The central theme of my work explores the resonance of the unseen in the visible light, and how light can affect our perception of being. I create immersive light installations with Arabic calligraphy, animations, projections, subtle fragrance and audio voice. The experience of the seer is interactive, as they enter the space, they can touch, feel and hear. This sensory engagement is about being immersed in a mystical encounter with light, which on one end, is infinitely vast in its abstraction and on the other, is limited by material objects and images of this physical world. I position my installations as mirrors, or small ripples to reflect our state of being in this physical world.
Philosophically, my work is inspired by ancient Islamic philosophy of Illumination by Shihab Ud Deen Suhrawardi (CE 1154-1191), who was introduced to the western world in the 1960’s by French philosopher Henry Corbin. The title of my installation Hayakal Al Noor translated as Bodies of Light comes from Suhrawardi’s concept of “existence as a spectrum of Light”. In this spectrum, the visible world is the weakest manifestation of light, that intensifies as it moves towards the invisible Divine light. My attempt through installation art considers the creative potential of Islamic ideas and how they can affect our perception of reality.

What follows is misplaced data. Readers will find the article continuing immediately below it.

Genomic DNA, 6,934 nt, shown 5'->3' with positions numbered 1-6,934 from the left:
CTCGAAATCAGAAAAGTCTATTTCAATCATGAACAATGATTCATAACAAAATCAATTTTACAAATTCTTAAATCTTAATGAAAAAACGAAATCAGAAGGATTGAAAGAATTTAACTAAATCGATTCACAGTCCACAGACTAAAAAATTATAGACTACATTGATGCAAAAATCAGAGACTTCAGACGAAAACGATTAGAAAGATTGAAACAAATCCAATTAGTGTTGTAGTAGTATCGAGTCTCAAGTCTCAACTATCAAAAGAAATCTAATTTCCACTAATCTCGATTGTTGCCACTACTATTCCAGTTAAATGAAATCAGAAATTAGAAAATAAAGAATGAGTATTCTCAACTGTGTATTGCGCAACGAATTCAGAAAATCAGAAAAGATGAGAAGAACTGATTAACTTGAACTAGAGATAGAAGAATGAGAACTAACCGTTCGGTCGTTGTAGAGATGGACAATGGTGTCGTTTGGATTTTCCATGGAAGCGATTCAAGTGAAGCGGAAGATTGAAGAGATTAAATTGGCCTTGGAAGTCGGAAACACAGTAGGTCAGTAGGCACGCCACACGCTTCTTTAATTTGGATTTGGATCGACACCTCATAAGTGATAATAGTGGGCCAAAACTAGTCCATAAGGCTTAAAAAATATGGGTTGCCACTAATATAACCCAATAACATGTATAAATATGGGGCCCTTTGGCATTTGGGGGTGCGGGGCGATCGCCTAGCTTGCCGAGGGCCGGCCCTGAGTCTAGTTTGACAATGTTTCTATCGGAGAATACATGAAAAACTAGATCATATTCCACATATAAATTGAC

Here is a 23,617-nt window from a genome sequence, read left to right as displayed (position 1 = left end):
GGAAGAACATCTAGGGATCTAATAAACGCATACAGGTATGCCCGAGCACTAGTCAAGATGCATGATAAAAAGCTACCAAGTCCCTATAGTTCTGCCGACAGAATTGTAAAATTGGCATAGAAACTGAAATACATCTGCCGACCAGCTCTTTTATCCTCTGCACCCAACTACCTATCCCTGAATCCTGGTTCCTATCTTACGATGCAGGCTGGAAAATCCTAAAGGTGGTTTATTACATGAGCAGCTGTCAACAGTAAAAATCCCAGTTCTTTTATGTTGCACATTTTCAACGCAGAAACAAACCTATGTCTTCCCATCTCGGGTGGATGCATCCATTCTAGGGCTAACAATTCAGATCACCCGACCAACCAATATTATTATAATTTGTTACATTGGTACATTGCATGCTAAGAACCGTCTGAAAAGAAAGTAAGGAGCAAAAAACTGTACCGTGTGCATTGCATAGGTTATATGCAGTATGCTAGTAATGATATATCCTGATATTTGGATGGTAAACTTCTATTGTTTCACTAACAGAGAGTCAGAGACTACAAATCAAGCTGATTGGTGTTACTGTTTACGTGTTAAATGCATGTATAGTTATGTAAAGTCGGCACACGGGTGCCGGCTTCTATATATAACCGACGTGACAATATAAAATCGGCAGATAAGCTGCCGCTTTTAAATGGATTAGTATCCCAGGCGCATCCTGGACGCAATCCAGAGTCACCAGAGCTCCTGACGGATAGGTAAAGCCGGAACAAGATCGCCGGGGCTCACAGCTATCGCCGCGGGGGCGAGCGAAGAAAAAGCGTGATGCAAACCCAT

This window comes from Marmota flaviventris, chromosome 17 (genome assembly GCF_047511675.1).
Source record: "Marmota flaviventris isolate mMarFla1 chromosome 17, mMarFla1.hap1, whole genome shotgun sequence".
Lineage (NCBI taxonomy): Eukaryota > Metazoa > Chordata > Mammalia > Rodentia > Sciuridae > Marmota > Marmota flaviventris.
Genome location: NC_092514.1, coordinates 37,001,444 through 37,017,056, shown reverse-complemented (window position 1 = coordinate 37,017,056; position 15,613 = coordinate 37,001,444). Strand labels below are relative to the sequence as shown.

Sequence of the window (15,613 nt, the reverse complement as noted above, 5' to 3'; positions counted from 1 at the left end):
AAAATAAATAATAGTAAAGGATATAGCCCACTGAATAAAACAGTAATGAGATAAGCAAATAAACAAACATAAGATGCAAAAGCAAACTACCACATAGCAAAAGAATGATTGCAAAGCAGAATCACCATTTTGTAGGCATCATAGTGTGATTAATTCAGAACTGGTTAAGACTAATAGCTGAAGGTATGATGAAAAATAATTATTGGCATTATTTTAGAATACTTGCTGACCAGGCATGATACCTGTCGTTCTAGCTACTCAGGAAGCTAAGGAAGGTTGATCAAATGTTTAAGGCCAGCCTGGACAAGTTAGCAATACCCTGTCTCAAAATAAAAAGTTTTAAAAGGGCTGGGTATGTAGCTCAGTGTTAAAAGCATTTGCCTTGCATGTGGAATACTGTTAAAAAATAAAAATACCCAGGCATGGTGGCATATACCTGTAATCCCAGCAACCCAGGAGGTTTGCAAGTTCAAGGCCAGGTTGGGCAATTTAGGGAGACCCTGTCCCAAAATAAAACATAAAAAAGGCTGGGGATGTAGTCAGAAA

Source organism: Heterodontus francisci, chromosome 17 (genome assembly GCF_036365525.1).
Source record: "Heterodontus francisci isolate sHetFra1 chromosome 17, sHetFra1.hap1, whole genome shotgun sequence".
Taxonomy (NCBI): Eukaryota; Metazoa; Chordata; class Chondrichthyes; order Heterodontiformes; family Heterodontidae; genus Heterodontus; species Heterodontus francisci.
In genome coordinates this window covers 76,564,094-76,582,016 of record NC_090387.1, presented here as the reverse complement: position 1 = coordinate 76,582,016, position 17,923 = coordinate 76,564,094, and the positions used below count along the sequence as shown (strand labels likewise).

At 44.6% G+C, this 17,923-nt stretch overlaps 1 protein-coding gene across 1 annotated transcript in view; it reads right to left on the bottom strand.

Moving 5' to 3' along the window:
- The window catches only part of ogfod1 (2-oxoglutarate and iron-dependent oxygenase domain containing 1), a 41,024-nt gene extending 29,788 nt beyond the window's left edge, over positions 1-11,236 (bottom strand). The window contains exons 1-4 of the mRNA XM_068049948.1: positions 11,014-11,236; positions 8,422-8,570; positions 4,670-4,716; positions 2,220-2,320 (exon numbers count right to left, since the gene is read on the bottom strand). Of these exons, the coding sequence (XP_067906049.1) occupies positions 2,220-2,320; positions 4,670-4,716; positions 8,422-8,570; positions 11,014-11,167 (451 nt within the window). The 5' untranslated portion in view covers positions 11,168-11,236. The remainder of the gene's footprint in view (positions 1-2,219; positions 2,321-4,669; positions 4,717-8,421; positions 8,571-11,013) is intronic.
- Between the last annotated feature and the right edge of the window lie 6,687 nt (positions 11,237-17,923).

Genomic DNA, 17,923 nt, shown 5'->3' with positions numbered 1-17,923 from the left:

The setting of the space in Hayakal al Noor is complete darkness, illuminated by a vivid projection of animations, familiar as Arabic Huroof (letters), yet unfamiliar in their meaning. These Huroof have an aesthetic and spiritual significance in Islamic traditions, and appear as small bodies of light. These Huroof fall on translucent chiffon silk. The several layers of silk hangs free and moves freely when someone approaches. The fabric has light bearing and emitting qualities; it holds a sharp image of the light and allows some light to pass through. In this way, through multi-directional projections, light falls on the chiffon silk and then onto the body of the viewer. To intensify the sensory engagement of the viewer, I also use sound and subtle fragrances, that immerse the viewer into the installation. For me, the format of installation art is helpful in inducing a feeling of wonder, that can lead to further aesthetic encounters. My installation practice taps into many territories: it is time-based, space-based, bodily-based and has the potential of creating an experience that can be outside the body; hence contributing to a nascent area of research in media art.